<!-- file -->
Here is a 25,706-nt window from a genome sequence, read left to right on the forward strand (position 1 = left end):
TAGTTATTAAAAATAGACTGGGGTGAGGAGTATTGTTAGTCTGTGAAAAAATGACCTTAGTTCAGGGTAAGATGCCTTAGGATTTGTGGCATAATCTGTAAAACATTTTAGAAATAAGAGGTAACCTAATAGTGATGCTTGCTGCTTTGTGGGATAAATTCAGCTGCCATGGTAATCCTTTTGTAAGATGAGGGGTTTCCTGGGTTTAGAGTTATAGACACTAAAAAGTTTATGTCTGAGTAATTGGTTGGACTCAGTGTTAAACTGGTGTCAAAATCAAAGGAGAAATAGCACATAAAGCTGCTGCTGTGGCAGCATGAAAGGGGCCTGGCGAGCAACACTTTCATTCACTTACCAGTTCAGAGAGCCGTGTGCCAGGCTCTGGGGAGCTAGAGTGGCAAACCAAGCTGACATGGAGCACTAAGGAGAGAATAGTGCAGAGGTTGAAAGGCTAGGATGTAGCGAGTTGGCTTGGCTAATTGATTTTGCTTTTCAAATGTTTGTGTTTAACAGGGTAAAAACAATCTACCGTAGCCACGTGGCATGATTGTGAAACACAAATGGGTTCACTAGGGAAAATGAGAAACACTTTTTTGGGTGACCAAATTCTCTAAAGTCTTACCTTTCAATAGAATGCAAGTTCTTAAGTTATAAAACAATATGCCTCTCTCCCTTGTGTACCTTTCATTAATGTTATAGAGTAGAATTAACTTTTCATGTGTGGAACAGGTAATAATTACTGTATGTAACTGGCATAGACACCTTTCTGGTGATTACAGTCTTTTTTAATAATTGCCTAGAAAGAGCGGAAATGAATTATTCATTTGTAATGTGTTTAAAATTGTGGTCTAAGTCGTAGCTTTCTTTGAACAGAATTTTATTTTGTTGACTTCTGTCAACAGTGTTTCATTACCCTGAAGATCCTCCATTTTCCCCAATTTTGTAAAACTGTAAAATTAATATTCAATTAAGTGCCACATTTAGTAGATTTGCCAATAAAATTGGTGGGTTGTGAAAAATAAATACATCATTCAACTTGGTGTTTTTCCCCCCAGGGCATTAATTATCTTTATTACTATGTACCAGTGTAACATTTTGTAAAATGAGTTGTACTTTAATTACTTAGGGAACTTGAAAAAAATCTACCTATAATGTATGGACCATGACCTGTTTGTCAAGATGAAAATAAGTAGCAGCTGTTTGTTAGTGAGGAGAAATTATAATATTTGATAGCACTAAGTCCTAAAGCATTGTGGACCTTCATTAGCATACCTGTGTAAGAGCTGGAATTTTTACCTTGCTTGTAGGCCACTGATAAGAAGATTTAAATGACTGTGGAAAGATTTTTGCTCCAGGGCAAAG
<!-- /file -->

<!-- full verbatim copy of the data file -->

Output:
Here is a 25,706-nt window from a genome sequence, read left to right on the forward strand (position 1 = left end):
TAGTTATTAAAAATAGACTGGGGTGAGGAGTATTGTTAGTCTGTGAAAAAATGACCTTAGTTCAGGGTAAGATGCCTTAGGATTTGTGGCATAATCTGTAAAACATTTTAGAAATAAGAGGTAACCTAATAGTGATGCTTGCTGCTTTGTGGGATAAATTCAGCTGCCATGGTAATCCTTTTGTAAGATGAGGGGTTTCCTGGGTTTAGAGTTATAGACACTAAAAAGTTTATGTCTGAGTAATTGGTTGGACTCAGTGTTAAACTGGTGTCAAAATCAAAGGAGAAATAGCACATAAAGCTGCTGCTGTGGCAGCATGAAAGGGGCCTGGCGAGCAACACTTTCATTCACTTACCAGTTCAGAGAGCCGTGTGCCAGGCTCTGGGGAGCTAGAGTGGCAAACCAAGCTGACATGGAGCACTAAGGAGAGAATAGTGCAGAGGTTGAAAGGCTAGGATGTAGCGAGTTGGCTTGGCTAATTGATTTTGCTTTTCAAATGTTTGTGTTTAACAGGGTAAAAACAATCTACCGTAGCCACGTGGCATGATTGTGAAACACAAATGGGTTCACTAGGGAAAATGAGAAACACTTTTTTGGGTGACCAAATTCTCTAAAGTCTTACCTTTCAATAGAATGCAAGTTCTTAAGTTATAAAACAATATGCCTCTCTCCCTTGTGTACCTTTCATTAATGTTATAGAGTAGAATTAACTTTTCATGTGTGGAACAGGTAATAATTACTGTATGTAACTGGCATAGACACCTTTCTGGTGATTACAGTCTTTTTTAATAATTGCCTAGAAAGAGCGGAAATGAATTATTCATTTGTAATGTGTTTAAAATTGTGGTCTAAGTCGTAGCTTTCTTTGAACAGAATTTTATTTTGTTGACTTCTGTCAACAGTGTTTCATTACCCTGAAGATCCTCCATTTTCCCCAATTTTGTAAAACTGTAAAATTAATATTCAATTAAGTGCCACATTTAGTAGATTTGCCAATAAAATTGGTGGGTTGTGAAAAATAAATACATCATTCAACTTGGTGTTTTTCCCCCCAGGGCATTAATTATCTTTATTACTATGTACCAGTGTAACATTTTGTAAAATGAGTTGTACTTTAATTACTTAGGGAACTTGAAAAAAATCTACCTATAATGTATGGACCATGACCTGTTTGTCAAGATGAAAATAAGTAGCAGCTGTTTGTTAGTGAGGAGAAATTATAATATTTGATAGCACTAAGTCCTAAAGCATTGTGGACCTTCATTAGCATACCTGTGTAAGAGCTGGAATTTTTACCTTGCTTGTAGGCCACTGATAAGAAGATTTAAATGACTGTGGAAAGATTTTTGCTCCAGGGCAAAG